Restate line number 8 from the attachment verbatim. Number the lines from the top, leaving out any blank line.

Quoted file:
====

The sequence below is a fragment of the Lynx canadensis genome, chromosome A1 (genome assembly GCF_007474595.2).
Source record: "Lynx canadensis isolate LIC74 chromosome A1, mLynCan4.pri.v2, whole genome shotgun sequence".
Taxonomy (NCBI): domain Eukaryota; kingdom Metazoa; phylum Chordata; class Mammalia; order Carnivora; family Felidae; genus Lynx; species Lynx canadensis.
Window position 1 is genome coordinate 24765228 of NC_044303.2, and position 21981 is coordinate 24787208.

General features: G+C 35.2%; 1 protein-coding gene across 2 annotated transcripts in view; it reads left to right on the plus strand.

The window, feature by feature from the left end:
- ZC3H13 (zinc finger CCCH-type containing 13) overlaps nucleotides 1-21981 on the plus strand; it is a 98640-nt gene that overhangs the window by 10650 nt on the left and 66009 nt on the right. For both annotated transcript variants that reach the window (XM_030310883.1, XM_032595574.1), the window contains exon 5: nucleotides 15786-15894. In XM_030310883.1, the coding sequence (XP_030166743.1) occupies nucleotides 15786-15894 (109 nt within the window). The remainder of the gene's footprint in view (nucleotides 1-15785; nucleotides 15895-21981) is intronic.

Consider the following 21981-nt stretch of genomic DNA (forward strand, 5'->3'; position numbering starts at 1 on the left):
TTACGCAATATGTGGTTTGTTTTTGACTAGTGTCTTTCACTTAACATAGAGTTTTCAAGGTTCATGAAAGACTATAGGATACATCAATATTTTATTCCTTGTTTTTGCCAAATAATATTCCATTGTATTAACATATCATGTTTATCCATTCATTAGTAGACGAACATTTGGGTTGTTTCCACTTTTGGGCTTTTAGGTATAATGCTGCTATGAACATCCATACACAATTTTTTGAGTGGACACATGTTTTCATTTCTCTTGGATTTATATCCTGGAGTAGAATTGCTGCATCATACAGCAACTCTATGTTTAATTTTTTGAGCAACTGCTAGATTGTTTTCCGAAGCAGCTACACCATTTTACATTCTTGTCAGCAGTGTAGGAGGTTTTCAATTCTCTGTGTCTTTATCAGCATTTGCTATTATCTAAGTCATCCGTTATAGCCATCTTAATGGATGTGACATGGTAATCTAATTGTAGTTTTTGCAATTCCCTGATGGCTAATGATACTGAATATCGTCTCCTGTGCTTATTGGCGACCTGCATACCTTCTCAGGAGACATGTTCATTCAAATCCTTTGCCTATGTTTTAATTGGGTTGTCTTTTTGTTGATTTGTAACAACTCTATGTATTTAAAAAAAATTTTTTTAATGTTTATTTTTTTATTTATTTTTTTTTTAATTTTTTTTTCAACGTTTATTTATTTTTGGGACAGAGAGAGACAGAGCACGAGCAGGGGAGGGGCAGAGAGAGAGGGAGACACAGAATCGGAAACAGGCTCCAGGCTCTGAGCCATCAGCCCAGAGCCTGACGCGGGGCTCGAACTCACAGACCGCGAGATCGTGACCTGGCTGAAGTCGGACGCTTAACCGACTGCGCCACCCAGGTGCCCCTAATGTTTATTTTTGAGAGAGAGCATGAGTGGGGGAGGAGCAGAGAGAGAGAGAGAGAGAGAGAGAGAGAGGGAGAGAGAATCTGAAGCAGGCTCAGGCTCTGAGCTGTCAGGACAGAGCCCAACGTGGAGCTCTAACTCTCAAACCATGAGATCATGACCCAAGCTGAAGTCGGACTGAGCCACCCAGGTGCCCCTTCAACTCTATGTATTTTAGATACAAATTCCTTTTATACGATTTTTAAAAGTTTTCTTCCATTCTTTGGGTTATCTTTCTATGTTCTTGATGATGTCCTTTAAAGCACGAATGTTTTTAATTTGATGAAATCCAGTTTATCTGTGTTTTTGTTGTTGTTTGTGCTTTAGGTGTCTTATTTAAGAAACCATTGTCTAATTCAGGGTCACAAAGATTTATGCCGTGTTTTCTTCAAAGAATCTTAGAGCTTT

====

Consider the following 21981-nt stretch of genomic DNA (forward strand, 5'->3'; position numbering starts at 1 on the left):